There is however, a very strong possibility that these issues will not be resolved in the next two games. Perhaps one of the three will make an unanswerable case, but any more than that is surely wishful thinking. On this basis the selectors' should already be working on Plan B. Only in my view Plan B should really be Plan A; and Plan A means picking your best eleven players. Carrying one player into an Ashes series is unwise, more than that is suicidal.

 In an ideal world this would mean choosing the five best batsman followed by Stokes, Bairstow and Ali and three other bowlers.But in England's case the aformentioned Stokes, Bairstow and arguably Ali are also amongst those five best batsmen. On the hard, bouncy Australian wickets Stokes is in the top three with Bairstow close behind. The fact that we don't have five other international class batsman need not be a weakness, picking substandard ones would be.

 Continuing the best XI principle and the option of Chris Woakes, who made his England debut at number 6, would strengthen this middle order yet further. Do the selectors believe that Dawid Malan is likely to make substantially more runs than Chris Woakes? Enough to offset Woakes' all-round value? If they do then he should play. I have my doubts though. If they decide otherwise the selection suddenly becomes a little simpler. And simpler becomes almost straightforward if Mark Stoneman were to nail down the opening position and prove a reliable partner to Alistair Cook because  this would surely encourage Joe Root to return to his best position of number 3.

 Ian Chappell argues that it is the best place to bat because you can establish the pattern of play. In his view it is best suited to a skilled stroke maker capable of launching a counter attack, rather than "the technically sound player who fights his way out of trouble after an early loss".  But there is a caveat - a player must be mentally prepared to face the second ball of the innings "otherwise number 3 isn't for you". Root has all these attributes, however there is a big difference between being mentally prepared to face the newest ball and it being a matter of course. Nevertheless with Root back at 3, Stokes at 5 and Woakes at 8, suddenly it is a side with few weak links and many strong ones. Westley and Malan or even Ballance (for balance) would now be fighting it out for one spot instead of two.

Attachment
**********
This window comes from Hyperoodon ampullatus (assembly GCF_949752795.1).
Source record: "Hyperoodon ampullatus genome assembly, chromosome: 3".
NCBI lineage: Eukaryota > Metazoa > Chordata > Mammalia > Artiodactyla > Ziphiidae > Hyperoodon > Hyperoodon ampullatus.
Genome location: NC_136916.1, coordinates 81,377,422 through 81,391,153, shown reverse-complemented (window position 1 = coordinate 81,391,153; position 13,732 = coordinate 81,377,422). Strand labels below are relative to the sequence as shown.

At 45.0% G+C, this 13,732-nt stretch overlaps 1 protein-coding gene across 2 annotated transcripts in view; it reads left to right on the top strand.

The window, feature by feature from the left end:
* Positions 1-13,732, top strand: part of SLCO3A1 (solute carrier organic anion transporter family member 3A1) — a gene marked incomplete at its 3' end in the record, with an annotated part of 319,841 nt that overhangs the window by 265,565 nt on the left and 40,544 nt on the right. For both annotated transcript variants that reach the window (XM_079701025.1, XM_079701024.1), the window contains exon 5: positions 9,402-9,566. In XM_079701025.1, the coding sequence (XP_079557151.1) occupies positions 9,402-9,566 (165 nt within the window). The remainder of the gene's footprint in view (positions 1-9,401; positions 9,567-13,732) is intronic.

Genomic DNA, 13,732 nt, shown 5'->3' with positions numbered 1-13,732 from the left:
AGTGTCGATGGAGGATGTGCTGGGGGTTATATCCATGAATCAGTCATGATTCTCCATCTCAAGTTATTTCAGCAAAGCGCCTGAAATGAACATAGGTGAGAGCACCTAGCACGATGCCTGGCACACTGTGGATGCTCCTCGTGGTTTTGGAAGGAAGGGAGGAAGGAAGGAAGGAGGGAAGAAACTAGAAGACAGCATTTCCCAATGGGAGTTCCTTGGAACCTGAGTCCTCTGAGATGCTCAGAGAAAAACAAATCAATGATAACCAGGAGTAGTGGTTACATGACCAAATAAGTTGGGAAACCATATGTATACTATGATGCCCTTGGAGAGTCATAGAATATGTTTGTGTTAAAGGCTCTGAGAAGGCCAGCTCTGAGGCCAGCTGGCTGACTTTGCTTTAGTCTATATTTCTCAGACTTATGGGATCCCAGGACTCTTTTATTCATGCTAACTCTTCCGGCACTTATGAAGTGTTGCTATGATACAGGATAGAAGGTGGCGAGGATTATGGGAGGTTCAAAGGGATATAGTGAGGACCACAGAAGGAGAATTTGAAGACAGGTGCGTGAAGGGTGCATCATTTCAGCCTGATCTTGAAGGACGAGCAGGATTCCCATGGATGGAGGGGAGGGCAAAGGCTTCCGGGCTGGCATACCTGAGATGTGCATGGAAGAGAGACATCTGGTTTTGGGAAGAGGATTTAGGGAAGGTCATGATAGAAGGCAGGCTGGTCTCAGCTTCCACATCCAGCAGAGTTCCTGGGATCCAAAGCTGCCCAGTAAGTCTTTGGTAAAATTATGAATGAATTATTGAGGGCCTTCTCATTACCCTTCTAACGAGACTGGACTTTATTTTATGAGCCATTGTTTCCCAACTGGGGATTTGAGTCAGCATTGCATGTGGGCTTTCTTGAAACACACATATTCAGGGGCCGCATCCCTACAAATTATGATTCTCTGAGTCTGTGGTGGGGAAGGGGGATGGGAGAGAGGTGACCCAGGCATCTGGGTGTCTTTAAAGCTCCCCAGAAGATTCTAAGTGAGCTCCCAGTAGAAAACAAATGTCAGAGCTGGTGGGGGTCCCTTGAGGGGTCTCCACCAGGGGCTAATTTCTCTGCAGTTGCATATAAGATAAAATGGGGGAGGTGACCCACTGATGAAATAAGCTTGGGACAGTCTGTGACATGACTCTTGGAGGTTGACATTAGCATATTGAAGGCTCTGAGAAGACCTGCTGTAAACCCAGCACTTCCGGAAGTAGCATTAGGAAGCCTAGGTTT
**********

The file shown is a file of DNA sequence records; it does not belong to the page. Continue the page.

There also remains one bowling spot left alongside Broad, Anderson, Stokes, Woakes and Ali in what would be a six man attack. It is often said that six is too many, if they duplicate yes, but not if they complement. In Mark Wood, Mason Crane (or why not still Adil Rashid?) they have the option to include someone who can do something a bit different.

 One issue that still needs clarifying is Moeen Ali's role. The first or second spinner question is misleading. His all-round ability means that he will always play, therefore he is by definition the first spinner. Where Ali falls short, and the selectors were not wrong to highlight this, is when the pitch starts out flat. If there is help for the seamers, his first innings workload should be light, and if it turns from the start then he has the attributes to threaten all but the very finest players of spin. But if there is nothing much doing (as will often be the case in Australia after twenty overs with the Kookaburra ball) he lacks the control to to tie down an end, as Graeme Swann was often able to do.